Opposition media outlets raided in Ukraine as protests disperse
“The raids on the offices of the newspaper Vechirni Visti, the online TV station INTV and the news website Cenzor.net were serious violations of freedom of information and Ukraine's constitutional guarantees,” Reporters Without Borders said.
“They not only forced the targeted media to suspend operations and trampled on the confidentiality of their sources but also sent a very clear intimidatory signal to all other Ukrainian media.
“We urge the Ukrainian authorities to shed light on these raids, which were carried out in an outrageous and clearly illegal manner. If it is confirmed that the Special Forces were responsible, the competent authorities must explain their actions and be held accountable for these grave violations.”
The raids on the three news media took place at around 6 p.m. today, as riot police began to disperse the thousands of participants in the pro-European Union protest movement known as “Euromaidan,” who have been demonstrating in the capital for days.
The men who carried out the raids wore helmets and uniforms similar to those used by the “Berkut” Special Forces. Some also wore masks. The three targeted news media, which support Yulia Tymoshenko's opposition Fatherland party, have had record numbers of readers and viewers since the protests began.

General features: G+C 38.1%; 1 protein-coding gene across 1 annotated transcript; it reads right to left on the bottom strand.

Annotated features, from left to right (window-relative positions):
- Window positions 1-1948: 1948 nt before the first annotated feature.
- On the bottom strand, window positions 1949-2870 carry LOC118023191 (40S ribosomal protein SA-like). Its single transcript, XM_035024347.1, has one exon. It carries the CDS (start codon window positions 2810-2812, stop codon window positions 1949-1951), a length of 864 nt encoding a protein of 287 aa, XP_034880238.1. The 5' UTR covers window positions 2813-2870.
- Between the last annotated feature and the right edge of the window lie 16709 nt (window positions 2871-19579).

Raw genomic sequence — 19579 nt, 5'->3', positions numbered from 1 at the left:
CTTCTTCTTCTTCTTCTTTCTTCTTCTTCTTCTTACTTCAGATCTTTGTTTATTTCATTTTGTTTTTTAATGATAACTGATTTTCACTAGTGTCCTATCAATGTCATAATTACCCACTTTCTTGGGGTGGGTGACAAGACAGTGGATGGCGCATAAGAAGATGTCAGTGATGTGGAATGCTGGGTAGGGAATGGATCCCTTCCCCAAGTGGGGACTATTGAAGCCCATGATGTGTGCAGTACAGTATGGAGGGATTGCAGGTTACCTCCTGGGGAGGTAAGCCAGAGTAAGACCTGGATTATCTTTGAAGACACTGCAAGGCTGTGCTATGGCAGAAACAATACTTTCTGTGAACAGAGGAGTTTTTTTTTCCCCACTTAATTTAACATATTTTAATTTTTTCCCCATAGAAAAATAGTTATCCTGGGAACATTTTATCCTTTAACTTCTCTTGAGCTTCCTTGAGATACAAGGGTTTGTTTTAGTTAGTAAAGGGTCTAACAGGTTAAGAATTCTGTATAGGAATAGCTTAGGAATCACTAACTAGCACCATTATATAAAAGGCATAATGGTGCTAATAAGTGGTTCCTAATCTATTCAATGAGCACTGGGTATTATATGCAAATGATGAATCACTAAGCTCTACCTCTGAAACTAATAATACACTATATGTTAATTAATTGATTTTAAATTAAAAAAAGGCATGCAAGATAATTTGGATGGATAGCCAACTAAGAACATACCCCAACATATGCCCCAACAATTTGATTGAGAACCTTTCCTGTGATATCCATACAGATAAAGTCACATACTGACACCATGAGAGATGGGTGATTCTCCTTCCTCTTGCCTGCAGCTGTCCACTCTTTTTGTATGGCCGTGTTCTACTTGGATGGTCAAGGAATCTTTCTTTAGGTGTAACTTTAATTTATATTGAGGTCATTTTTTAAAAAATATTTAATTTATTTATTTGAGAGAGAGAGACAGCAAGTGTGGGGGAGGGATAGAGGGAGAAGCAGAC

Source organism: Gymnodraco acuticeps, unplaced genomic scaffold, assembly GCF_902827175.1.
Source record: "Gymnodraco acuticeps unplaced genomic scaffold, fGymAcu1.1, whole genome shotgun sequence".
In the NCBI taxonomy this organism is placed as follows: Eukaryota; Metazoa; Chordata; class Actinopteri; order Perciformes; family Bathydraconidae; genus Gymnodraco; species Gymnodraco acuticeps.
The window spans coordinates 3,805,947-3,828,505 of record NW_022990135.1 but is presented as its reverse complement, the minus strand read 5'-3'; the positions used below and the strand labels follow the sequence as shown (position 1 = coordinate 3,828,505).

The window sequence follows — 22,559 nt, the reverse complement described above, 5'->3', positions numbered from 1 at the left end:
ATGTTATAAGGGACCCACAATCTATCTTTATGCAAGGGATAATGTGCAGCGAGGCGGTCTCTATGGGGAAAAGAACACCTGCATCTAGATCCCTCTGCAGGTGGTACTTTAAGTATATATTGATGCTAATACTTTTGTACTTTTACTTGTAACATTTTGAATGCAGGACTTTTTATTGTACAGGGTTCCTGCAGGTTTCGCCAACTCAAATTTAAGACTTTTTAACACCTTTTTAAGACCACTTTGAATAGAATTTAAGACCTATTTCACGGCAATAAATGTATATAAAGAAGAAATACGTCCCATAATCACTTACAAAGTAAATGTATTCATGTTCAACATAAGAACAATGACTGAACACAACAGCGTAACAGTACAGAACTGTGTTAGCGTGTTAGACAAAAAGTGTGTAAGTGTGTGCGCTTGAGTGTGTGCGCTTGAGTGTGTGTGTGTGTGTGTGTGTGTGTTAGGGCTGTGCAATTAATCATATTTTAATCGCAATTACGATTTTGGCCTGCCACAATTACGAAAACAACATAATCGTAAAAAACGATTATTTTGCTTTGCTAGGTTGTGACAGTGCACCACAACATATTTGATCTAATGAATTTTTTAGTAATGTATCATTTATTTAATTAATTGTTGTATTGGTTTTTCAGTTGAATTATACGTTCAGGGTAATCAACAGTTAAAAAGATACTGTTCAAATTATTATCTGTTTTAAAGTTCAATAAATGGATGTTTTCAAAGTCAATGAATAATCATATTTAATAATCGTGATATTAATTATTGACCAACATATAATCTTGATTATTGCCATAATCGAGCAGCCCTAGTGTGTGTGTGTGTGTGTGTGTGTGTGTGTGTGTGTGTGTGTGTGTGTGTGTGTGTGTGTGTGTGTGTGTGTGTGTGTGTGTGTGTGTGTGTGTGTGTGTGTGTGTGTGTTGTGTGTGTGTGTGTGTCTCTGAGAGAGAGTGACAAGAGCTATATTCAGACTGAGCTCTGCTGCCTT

“The attackers did not introduce themselves or show any warrant,” Cenzor.net editor Yuri Butusov told Reporters Without Borders by telephone.
“They ordered all our staff to move away from their computers and to not use their mobile phones. Then they confiscated all our equipment. It was a criminal raid designed to eliminate a site that has been carrying information about the 'Euromaidan' movement.”
Employees at INTV and Vechirni Visti gave similar descriptions of the raids on their news organizations although they reported that the attackers referred vaguely to “ongoing investigations.” The attackers removed computer equipment and servers which contained these news media's databases and which allowed them to connect to the Internet. Documents were also seized at Vechirni Visti.
Shortly before the raids, armed men stormed the Fatherland party's headquarters.
The websites of several leading news media, including the Kyiv Post English-language daily, were inaccessible during these operations, presumably as a result of denial-of-service attacks.
Reporters Without Borders previously condemned the beatings that around 50 journalists received when the first major opposition demonstrations in Kiev were dispersed at the end of November and in the first few days of December.